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United States Department of Agriculture

Agricultural Research Service

Research Project: Development of Sustainable Production Systems and Water Management Technology for the Mid South

Location: Crop Production Systems Research Unit

Title: Irrigation methods and scheduling in the delta region of Mississippi: current status and strategies to improve irrigation efficiency

Authors
item Kebede, Hirut
item Fisher, Daniel
item Sui, Ruixiu
item Reddy, Krishna

Submitted to: American Journal of Plant Sciences
Publication Type: Peer Reviewed Journal
Publication Acceptance Date: August 6, 2014
Publication Date: N/A

Interpretive Summary: This review briefly summarizes the current status of irrigation practices in the Delta region of Mississippi and the improved methods and tools that are available to increase irrigation efficiency. The Delta region of Mississippi receives about 1100-1500 mm of rainfall annually. However, only 30% of this rainfall occurs during the period when the major crops are produced. Due to this rainfall variability, irrigation is often necessary to minimize crop yield loss and increase profitability. Over 80% of the crops produced in Mississippi are grown in the Delta region and about 65% of the farms in the Delta are irrigated. Almost all the irrigation water used in this region is withdrawn from the shallow Mississippi River Valley Alluvial aquifer. This groundwater is being heavily used as water use for row crops has increased tremendously. Water level in this aquifer has declined significantly over the past twenty five years, with overdraft of approximately 370 million cubic meters per year. Furthermore, the common irrigation practices in the Delta region of Mississippi use excessive amount of water, further depleting the ground water and making irrigation more expensive to the producers with the current increase in energy prices. In order to reduce water use and stop the decline in the aquifer, irrigation experts in this region have tested and verified various methods that increase irrigation efficiency. In this review, these improved irrigation tools and methods are reported. Widespread adoption of these improved irrigation strategies can tremendously reduce water use and fuel energy expenses for producers in the Delta region of Mississippi while decreasing the current overdraft of the Mississippi River Valley Alluvial Aquifer and ensuring its sustainable use.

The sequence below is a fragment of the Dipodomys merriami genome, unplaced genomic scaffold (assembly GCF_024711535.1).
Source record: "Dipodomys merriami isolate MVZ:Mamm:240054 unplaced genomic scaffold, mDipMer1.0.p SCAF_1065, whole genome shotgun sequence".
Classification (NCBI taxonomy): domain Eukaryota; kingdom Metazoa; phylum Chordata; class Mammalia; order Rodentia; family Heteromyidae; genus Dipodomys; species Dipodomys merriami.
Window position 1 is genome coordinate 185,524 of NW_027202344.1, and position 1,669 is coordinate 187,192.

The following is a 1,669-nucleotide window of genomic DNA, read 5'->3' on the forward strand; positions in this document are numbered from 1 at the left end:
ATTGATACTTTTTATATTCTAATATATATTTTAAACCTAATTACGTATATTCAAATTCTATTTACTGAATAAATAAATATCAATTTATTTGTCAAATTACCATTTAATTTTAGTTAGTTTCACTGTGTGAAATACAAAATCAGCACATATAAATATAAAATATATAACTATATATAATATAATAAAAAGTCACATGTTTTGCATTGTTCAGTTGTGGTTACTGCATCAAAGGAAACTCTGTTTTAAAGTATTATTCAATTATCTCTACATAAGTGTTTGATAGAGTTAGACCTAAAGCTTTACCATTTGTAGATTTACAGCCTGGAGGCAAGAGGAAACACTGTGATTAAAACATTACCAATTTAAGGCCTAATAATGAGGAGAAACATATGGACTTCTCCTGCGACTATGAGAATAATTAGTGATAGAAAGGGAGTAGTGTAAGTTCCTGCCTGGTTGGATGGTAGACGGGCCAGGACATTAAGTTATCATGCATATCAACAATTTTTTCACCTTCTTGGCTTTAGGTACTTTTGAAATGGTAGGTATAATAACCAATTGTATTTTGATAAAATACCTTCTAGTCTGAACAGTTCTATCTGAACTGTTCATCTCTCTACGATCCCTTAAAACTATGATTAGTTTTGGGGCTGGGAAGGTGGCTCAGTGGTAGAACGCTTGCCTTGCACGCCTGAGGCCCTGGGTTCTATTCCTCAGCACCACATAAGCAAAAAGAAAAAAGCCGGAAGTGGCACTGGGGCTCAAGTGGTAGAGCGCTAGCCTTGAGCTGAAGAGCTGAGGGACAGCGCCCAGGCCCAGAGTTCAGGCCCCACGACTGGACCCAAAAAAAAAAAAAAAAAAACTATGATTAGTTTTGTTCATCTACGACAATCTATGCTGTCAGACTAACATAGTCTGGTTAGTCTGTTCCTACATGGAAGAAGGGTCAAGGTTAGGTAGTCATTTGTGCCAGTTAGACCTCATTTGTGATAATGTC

Technical Abstract: Even though annual rainfall is plenty in the Delta region of Mississippi, only 30% occurs during the months in which the major crops are produced, making irrigation often necessary to meet crop water needs and to avoid risk of yield loss and profitability. Approximately, 65% of the farmland in this region is irrigated. The shallow Mississippi River Valley Alluvial aquifer is almost the sole source of water for irrigation and for aquaculture in the predominant catfish industry. This groundwater is being heavily used as water use for row crops has increased tremendously. Water levels in this aquifer have declined significantly over the past twenty five years, with overdraft of approximately 370 million cubic meters per year. Moreover, the common irrigation practices in the Delta region of Mississippi use excessive amount of water, further depleting the ground water and making irrigation more expensive to producers due to increasing energy prices. Irrigation experts in the region have tested and verified various methods and tools that increase irrigation efficiency. This article presents a review of the current status of the irrigation practices in the Delta region of Mississippi, and the improved methods and the tools that are available to increase irrigation efficiency in order to reduce energy costs for the producers in the region, and to stop the overdraft of the declining aquifer, ensuring its sustainable use.

Last Modified: 10/21/2014
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